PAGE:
Is digipak replacing jewel case as the mainstream music cd packaging?

A very common comment from our customers is that “Everyone is going digi now.” I think it’s debatable though.  I am sure some people still prefer the good old jewel cases.  Campers on the digipak side claim that digipaks are less susceptible to broken plastic, look more elegant, and cost less to ship.  On the jewel case camp, old fashioners claim that jewel cases are more durable while the cardboard on digipak tends to wrinkle up and gets decolorized.  I think both sides have their valid claims; it’s just matter of taste and preference.  What do you think?  Do you prefer the good old jewel cases or the new style digipaks?  Please vote on this.

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Knocking out a CD artwork for silver exposure

A common technique used by CD artwork designer is to expose the silver background of the disc to give the silver foil effect.  The technical term is knocking out.  When you knock an area on the artwork essentially you don’t print anything on it.  To communicate such idea you should have a separate layer on the artwork to represent the knock out.  Another term you may want to know is called white flood.  By white flooding the silver CD will be cover with a white background first.  Doing so will make the later printing as if it is printed on a piece of white paper.

Showing below are examples of knocking out, disc with white flood, and disc without white flood.

Cd artwork knock out

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Duplication de CD ou DVD

Bonjour tout le monde,

Ce message est pour nos clients en France et au Canada. Si vous avez besoinde CD services de duplication, nous pouvons vous garantir que nous sommes la meilleure compagnie avec la meilleure qualité et prix les plus compétitifs.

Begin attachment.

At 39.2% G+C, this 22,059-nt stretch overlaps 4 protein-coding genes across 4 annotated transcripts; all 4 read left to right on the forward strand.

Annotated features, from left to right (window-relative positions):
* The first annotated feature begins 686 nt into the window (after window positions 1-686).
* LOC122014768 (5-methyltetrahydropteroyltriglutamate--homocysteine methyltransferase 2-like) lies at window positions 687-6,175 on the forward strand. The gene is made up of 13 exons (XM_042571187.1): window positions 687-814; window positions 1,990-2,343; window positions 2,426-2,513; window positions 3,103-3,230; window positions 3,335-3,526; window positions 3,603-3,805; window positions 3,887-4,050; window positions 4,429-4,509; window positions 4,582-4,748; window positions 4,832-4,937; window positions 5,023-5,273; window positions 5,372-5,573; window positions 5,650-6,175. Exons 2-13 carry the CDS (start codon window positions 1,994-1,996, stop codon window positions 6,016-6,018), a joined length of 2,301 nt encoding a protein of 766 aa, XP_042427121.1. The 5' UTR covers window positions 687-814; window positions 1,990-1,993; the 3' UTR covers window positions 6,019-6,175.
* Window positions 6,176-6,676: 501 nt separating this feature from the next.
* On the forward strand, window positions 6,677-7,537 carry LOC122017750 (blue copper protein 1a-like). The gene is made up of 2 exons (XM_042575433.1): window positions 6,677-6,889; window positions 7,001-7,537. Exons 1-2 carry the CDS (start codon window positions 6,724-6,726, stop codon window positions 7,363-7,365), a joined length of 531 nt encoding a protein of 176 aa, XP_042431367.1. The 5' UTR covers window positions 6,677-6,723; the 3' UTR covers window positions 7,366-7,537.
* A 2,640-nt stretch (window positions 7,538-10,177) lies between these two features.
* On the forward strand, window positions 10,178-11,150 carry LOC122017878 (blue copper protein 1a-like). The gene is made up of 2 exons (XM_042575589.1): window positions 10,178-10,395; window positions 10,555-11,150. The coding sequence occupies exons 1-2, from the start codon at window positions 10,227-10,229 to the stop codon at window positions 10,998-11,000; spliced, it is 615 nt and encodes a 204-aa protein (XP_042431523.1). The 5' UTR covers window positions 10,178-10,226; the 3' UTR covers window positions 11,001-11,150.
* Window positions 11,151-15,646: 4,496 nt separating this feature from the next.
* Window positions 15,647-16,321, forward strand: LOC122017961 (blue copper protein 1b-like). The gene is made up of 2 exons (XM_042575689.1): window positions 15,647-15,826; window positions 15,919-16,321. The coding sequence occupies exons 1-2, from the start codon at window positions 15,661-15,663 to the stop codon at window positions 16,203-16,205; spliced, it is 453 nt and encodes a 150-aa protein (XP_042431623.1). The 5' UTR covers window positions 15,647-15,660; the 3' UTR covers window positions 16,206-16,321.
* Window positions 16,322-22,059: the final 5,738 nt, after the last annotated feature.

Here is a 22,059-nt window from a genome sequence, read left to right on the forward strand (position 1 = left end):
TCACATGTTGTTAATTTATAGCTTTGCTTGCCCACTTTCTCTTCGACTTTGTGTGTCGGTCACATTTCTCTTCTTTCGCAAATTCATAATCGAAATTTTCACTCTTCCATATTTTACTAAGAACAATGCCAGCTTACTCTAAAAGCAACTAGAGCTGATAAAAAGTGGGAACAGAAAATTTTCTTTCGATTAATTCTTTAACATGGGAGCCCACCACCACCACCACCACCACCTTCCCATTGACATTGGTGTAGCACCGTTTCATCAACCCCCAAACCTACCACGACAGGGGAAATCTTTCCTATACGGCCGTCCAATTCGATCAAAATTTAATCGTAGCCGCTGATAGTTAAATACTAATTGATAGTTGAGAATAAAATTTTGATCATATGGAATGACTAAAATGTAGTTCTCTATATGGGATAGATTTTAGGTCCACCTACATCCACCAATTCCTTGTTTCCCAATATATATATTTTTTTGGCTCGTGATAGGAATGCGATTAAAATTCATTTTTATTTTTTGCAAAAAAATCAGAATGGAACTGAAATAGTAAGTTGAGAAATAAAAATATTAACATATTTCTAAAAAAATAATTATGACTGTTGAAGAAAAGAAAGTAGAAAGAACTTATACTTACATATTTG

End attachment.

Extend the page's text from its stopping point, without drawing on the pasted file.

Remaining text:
Bien que je peux pas parler très bien le français, je vais essayer de mon mieux pour vous aider.

Je suis impatient de vous servir.

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How to evaluate the quality of a replicated compact disc?

Data on compact disc, be the disc a CD, DVD, or Blu-ray are binary in nature. Unfortunately the quality of a compact disc is not binary in the sense of working and not working.  A lot of badly replicated discs are in between these two quality extremes, i.e. they work sometimes and do not work sometimes, they work on certain disc players and do not work on other players.  How do you assess whether a compact disc is good or bad?

Common sense tells you that the printing side of a disc has nothing to do with playability.  It’s the silver data side that the disc is being read. The information is read from the reflection of the laser beam. When the reflected ray is weak then the data might be skipped rendering the disc unreadable.  Poorly fabricated stamper and inconsistent sputtering process will give rise to sputtering smear.  A perfect disc should look smoothly shiny as a mirror.  When silver side becomes smeary as a carnival mirror then there is big quality problem. Never buy the argument that the smear won’t affect the readability.  It will, especially on older CD or DVD players.

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DDP or Redbook for CD replication?